Prize prints

Words by:
William Gregory MRICS Golding Young and Mawer
Featured in:
September 2016

The breeding and showing of prize animals is an important part of rural life. Having recently updated the insurance valuation of over 100 silver trophies for a local county show, I am aware of how many prizes there are to be won.
The enthusiasm for country pursuits can be seen in the wealth of pictures and prints. The historic records of these pictures depict the changes and development in our countryside. The judging of cattle is a practice that has existed for hundreds of years. The judges would be looking for characteristics as to milk production, breeding potential and the quality of meat.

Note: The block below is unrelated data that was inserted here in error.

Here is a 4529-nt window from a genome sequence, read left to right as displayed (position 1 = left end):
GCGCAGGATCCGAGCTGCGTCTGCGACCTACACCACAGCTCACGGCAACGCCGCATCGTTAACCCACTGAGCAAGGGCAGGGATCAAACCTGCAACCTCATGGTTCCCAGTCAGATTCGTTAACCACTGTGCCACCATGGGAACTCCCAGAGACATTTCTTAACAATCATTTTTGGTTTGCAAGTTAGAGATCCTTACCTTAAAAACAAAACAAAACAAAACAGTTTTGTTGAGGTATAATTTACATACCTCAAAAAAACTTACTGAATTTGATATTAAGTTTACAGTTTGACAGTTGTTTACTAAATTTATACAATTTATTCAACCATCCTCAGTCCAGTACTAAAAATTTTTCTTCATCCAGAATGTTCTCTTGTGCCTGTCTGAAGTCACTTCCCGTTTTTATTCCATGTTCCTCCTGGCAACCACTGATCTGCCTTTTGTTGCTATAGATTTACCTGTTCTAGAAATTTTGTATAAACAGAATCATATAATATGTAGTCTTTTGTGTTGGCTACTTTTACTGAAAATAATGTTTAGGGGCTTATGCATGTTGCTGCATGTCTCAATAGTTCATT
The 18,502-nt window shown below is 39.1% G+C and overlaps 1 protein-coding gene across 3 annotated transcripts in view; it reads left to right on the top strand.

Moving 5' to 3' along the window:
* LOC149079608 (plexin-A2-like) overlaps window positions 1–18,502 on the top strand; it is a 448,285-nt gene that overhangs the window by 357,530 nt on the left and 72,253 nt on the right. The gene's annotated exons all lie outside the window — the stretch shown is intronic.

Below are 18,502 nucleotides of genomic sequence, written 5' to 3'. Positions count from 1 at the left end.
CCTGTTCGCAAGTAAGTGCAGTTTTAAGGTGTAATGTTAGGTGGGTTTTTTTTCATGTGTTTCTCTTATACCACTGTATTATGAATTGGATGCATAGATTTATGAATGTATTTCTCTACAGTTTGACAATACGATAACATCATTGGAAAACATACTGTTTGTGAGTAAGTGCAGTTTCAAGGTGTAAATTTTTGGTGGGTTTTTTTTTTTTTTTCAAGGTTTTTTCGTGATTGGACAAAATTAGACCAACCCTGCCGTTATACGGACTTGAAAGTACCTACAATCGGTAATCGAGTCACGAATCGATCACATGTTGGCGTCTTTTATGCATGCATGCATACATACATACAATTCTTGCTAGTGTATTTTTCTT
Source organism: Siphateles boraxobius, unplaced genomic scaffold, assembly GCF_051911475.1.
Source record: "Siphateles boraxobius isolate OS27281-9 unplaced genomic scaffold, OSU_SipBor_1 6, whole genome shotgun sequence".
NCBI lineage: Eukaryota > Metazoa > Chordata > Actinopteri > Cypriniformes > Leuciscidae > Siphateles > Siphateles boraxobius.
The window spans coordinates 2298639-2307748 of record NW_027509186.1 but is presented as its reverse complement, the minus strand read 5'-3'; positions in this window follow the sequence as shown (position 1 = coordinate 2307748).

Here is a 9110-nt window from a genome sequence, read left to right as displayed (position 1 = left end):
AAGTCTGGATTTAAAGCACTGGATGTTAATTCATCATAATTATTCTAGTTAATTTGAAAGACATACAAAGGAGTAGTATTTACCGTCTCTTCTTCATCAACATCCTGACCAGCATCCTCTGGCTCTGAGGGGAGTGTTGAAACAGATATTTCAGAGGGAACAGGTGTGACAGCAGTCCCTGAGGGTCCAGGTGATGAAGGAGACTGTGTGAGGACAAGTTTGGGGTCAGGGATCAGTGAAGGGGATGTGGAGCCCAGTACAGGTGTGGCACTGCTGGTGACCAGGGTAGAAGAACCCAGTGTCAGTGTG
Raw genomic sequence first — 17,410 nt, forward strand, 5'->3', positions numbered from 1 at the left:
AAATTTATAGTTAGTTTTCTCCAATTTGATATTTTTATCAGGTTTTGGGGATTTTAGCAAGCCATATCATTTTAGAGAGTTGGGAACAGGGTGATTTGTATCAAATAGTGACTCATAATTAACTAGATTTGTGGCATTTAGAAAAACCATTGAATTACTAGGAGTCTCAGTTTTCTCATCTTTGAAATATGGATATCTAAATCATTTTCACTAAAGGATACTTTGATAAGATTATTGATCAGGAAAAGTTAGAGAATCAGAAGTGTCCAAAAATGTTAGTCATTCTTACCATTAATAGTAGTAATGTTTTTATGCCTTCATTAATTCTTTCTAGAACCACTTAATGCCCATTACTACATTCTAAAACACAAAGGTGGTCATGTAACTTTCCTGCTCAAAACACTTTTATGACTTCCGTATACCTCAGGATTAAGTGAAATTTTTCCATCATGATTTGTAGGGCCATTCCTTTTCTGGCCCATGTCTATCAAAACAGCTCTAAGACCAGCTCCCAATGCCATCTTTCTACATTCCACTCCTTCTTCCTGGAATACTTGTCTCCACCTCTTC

In the eighteenth century not only would the breeder collect their trophy, they would often commission an animal painter to record the prize beast. This animal portrait was an important means of recording the breed and advertising to potential buyers and breeders. The print publisher also had a profit motive, as popular prize cattle could sell over 2,000 prints, for as much as three or four guineas a picture. Most prints were produced by the copper engraving method, although woodcuts were often used, and later by developments such as mezzotint or aquatint engraving.

The fashion for today’s collectors is for original historic prints in good condition. At the recent Country House marquee sale of the contents of Leasingham Manor a collection of over sixty lots saw good competition and above estimate results, selling to buyers across the United Kingdom.



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